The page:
The summer I turned 16 I discovered that the newly minted driver’s license in my pocket also gave me license to expand the reach of my wilderness wanderings beyond the familiar creeks and valleys surrounding my childhood home.  I tossed a few provisions and a sleeping bag in the back of my Dad’s work truck and drove the hour or so it took to reach the Brazos River, a river that, viewed on a map, flows through the X in Texas. I had learned in school that Brazos was Spanish for arms, but I didn’t yet know that later settlers had shortened the stream’s name and that the Spanish conquistadors had originally called the twisting river “Los Brazos de Dios” – “ the arms of God”.  And I surely didn’t understand, how those arms could beckon me.

After parking the truck I hauled my gear up the side of a steep bluff known locally as Bee Mountain and laid my pallet atop the flat, stone mesa, just a few feet from the edge. My rocky bed was hard, so I slept little, and I watched the stars most of the night. Sometime before dawn I must have fallen asleep, because I awoke with a start as the sun eased above the horizon. The twisted remains of a lighting-charred cedar tree reached from the bluff’s edge in the direction of the river below, as if trying to quench its thirst. Silhouetted against the rising sun, and clinging to the cedar’s last remaining limb… was a majestic Great Horned Owl.  Perhaps hearing me finally shuffle, the owl, as if she had been waiting patiently for me to wake up, slowly turned her head in my direction, looked straight into my eyes, and penetrated my soul.  It was one of those mystical moments. A moment for which I lacked the language, at 16, to adequately describe. And still I struggle to find the words, but I now understand that moment as an early recognition that nothing, absolutely nothing, separated me from all of God’s creation. In that knowledge, I wept for joy. And more than 50 years later, the sight or sound of an owl, still causes me to pause, and acknowledge that I am one with the Divine.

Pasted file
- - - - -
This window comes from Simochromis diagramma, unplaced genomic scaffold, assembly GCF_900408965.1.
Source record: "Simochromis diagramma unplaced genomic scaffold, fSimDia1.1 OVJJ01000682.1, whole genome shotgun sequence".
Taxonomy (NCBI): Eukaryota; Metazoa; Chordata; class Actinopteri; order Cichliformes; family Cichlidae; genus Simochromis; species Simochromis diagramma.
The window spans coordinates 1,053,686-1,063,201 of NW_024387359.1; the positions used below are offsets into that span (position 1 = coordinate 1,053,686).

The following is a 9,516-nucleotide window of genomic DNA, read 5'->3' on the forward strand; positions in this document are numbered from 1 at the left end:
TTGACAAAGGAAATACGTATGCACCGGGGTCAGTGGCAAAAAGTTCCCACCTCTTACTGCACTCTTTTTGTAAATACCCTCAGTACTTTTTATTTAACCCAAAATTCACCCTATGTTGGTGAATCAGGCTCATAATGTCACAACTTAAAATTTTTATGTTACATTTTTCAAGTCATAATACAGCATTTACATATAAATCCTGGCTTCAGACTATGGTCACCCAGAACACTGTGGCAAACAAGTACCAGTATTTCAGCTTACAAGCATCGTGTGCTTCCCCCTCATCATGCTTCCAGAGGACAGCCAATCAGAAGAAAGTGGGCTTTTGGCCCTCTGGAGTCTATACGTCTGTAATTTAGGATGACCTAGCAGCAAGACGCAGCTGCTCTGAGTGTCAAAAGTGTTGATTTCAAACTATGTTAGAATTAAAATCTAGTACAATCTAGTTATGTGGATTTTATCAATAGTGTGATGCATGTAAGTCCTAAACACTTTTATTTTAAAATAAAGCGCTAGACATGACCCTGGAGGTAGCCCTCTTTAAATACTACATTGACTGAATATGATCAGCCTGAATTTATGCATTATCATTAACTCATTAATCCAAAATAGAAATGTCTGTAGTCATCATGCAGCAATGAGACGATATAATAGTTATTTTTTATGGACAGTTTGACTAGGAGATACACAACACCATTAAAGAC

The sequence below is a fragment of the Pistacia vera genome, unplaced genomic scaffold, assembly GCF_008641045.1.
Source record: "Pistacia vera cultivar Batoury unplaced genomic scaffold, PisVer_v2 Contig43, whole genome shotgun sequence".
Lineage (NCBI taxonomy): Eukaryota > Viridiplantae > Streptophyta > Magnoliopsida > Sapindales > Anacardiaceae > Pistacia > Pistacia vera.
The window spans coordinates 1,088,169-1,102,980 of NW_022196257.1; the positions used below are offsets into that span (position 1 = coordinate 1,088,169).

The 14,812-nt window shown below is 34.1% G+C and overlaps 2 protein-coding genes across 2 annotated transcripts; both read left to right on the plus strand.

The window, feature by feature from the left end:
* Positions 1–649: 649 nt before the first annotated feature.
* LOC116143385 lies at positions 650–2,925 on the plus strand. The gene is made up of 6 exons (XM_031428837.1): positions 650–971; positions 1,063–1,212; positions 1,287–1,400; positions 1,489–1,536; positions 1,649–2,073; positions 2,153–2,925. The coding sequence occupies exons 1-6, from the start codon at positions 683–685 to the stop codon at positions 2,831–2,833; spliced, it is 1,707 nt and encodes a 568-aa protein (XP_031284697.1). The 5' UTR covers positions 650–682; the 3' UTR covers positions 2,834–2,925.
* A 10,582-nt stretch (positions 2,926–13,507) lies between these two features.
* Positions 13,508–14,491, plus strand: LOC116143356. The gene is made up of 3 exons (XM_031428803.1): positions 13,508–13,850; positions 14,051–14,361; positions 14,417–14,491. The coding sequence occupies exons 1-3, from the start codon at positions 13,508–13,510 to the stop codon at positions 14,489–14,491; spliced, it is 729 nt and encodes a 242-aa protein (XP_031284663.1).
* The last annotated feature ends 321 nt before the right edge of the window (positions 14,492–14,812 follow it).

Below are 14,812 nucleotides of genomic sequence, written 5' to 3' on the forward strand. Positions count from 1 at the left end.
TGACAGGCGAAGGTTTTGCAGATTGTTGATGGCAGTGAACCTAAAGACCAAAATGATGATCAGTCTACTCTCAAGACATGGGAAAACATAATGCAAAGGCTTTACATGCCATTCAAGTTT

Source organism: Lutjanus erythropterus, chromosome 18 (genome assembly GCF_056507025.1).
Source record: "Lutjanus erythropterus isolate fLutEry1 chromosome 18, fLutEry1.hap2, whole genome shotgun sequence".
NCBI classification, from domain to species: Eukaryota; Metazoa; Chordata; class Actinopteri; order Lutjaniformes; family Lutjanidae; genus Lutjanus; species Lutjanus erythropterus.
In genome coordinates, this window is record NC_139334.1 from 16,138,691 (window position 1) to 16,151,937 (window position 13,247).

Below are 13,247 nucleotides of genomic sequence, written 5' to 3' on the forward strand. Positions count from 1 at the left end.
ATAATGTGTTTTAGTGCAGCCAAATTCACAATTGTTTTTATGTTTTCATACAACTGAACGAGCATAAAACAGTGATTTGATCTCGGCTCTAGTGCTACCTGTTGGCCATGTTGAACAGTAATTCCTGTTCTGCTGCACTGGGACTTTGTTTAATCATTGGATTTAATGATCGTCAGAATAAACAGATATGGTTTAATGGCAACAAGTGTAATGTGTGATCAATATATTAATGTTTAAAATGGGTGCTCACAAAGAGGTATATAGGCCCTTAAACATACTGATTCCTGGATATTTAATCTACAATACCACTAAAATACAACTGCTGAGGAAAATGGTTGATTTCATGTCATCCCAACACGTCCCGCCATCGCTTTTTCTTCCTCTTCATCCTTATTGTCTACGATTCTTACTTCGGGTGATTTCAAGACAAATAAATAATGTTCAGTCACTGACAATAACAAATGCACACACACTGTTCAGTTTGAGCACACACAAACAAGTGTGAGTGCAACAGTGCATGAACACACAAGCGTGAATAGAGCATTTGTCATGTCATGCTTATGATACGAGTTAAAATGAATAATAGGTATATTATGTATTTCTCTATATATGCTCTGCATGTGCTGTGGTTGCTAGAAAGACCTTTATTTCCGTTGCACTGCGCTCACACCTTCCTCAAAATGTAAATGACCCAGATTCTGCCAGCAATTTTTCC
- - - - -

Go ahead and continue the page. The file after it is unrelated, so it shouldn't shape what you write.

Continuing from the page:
In no more hurry to leave than I, the owl lingered for some minutes, and then cast off in search of breakfast.  I wasn’t hungry for the hard-boiled eggs I had packed for my own breakfast, so I gathered my gear and stumbled down the mountain to the banks of the Brazos. Retrieving my fishing tackle from the truck, I baited a hook with the grasshopper I caught in my cupped hand and tossed the line into the gently flowing river. I was luckier than the disciples had been on that long night before Jesus’ appearance and in no time I pulled two small bass from the water.  Possessing the optimism of youth, I had already built a fire and now shimmering red mesquite coals lay waiting.

 If you’ve never breakfasted on freshly caught fish, roasted over glowing mesquite, you’ve never breakfasted at all. It is a meal, as the disciples learned, worthy of the invitation that the Christ extended to them, “Come and have breakfast.” You see, Jesus’ invitation, wasn’t simply an opportunity for the disciples to still their hunger, Jesus was asking them to awaken and see who he really was. Jesus was asking these simple fishermen to look into the eyes of a carpenter, and see that they were all more than their occupations. Jesus’ offer of breakfast was a chance for his followers to understand that Jesus was divine.  And the invitation carried with it the opportunity for the disciples to look within their own hearts and discover that the potential for divinity was within them as well.

 It is good that we are here today on the North Fork. Outside we can feel the spring rain, smell the blossoms of the fruit trees, see the light green leaves of spring, and breathe the fresh salt air. And in the midst of this spring morning we assemble, much as we normally do on a Sunday morning, and call on the presence of the Divine.  We say our ancient prayers and sing our ancient hymns and invite God to be with us. When all along, it’s God who is extending the invitation. Its God who is saying, “Come have breakfast with me.”  And all we have to do is recognize the call.

 Opportunities to experience the mystical presence of Christ are not confined within the four walls of a church building. We are called to recognize that this land we occupy is also sacred. And that God’s presence is as real and alive within all that surrounds us and within everyone we encounter, as it is embodied in the Christ we worship.

 Ignatius of Loyola, the founder of the Jesuits, instructed his followers to “find God in all things.”  The disciples found a mystical moment lying hard fast against roasted fish on a fire. Sitting on the shores of the Sea of Galilee, the disciples breakfasted in silence, their tongues stilled by the mystery of the encounter.  John writes, “…none of the disciples dared to ask him, "Who are you?" because they knew it was the Lord.” Learning to recognize the Lord, in all of creation, that’s the mark of a disciple.